This was my premier piece of public art and it is currently installed in the city of Providence, RI (USA) in a riverside park across from the address 345 South Water Street. The sculpture is entitled POD. Because the art work was designed to be in the public domain the intent was for it to be easily appreciated by the general population, as an example or rather ambassador, of “art.”
Christopher Cox, POD
The sculpture consists of six monoliths arranged in a cluster invoking the essence of Stonehenge. The figures can be perceived to stand each on their own, a collection interesting shapes assertively existing in space together, however, they are intended to be perceived as three pairs; each pairing, using negative, and in one instance, positive space, forms a loose depiction of a sperm whale that seem to move as the viewer walks around the piece due to the angles the positive shapes are placed to each other. This familiar animal representation is meant to make it possible for the average non-art inclined citizen, to be able to feel they found and understood something hidden behind something they consider abstract. The goal is to grant people the confidence that they “get art.” This confidence is expected to be fun for them and hopefully cause them to seek out experience art in the future.
Christopher Cox, POD (maquette)
Two of the pairs create whales using only negative space they are symbolic to me of the tragic deaths of two of my closest friends who died too young. The third pair makes use of both negative and positive space to create the third whale swimming sideways not towards heaven or hell like the other two. This pair is a reminder to me to not always look at the negative but look at the positive fact of all the people I care about who are still here with me. This was also done to prevent the sculpture, and it’s use of negative space from getting stale; this one pairing of figures, challenges the viewer to consider both aspects of space, negative and positive to realize their depicted whale. The play on methods here, gives the artwork a sense of authenticity and presence as “art.” Hopefully prompting an inquisitive viewer to search for a deeper meaning and reason for the design and creation of this monument, while creating visual interest by triggering the instinctual problem solving impulses in the mind of the viewer’s eye, to make sense of the break in pattern.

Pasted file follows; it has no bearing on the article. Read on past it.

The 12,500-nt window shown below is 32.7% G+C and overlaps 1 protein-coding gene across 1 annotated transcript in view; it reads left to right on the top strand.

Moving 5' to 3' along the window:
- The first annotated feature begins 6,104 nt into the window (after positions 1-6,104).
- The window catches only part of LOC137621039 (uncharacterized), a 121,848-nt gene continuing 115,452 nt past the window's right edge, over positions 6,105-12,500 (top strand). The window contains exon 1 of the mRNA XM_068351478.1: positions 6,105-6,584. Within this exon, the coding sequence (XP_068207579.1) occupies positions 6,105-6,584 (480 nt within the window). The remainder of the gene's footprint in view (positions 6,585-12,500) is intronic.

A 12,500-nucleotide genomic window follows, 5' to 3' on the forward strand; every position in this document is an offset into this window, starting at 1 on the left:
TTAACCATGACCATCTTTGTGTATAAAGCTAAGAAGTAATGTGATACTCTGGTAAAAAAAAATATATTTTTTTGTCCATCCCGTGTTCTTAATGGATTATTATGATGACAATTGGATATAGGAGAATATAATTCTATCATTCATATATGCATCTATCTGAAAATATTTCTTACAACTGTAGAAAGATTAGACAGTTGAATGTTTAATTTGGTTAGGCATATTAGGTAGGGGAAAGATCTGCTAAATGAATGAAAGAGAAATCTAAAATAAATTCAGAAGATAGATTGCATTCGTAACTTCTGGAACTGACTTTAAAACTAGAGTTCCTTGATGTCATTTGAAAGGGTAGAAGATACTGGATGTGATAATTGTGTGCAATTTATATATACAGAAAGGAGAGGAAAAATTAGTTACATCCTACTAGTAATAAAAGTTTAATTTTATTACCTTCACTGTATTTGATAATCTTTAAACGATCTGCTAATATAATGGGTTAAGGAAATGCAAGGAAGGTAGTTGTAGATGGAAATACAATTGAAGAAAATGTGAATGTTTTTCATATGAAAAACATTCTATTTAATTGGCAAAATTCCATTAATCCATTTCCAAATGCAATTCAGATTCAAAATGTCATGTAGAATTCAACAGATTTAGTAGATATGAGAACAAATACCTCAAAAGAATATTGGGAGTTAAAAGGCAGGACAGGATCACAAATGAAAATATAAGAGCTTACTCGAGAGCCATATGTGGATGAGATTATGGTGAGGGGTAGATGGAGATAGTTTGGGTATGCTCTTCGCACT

Christopher Cox, POD
Using an antiquated overhead projector that only some of you readers will remember in classrooms, the artist built the sculpture nearly to an exact scale of one inch equals one foot in respect to the original artist maquette. Each monolith comprising the sculpture stands between 5 1/2 and 7 feet tall. These figures together making the sculpture stand approximately 12 feet in diameter. The media used to fabricate the piece is composite fiberglass reinforced plastic and designed to withstand being installed outdoors and potentially interacted with and climbed on by the general public. The surface of the sculpture is that of the natural texture of the fiberglass mat it was fabricated with. This was done for two reasons; to give the piece and organic feel like that of stone or pitted wrought iron, and to highlight its fiberglass construction as an homage to the state of Rhode Island’s long history of boat building.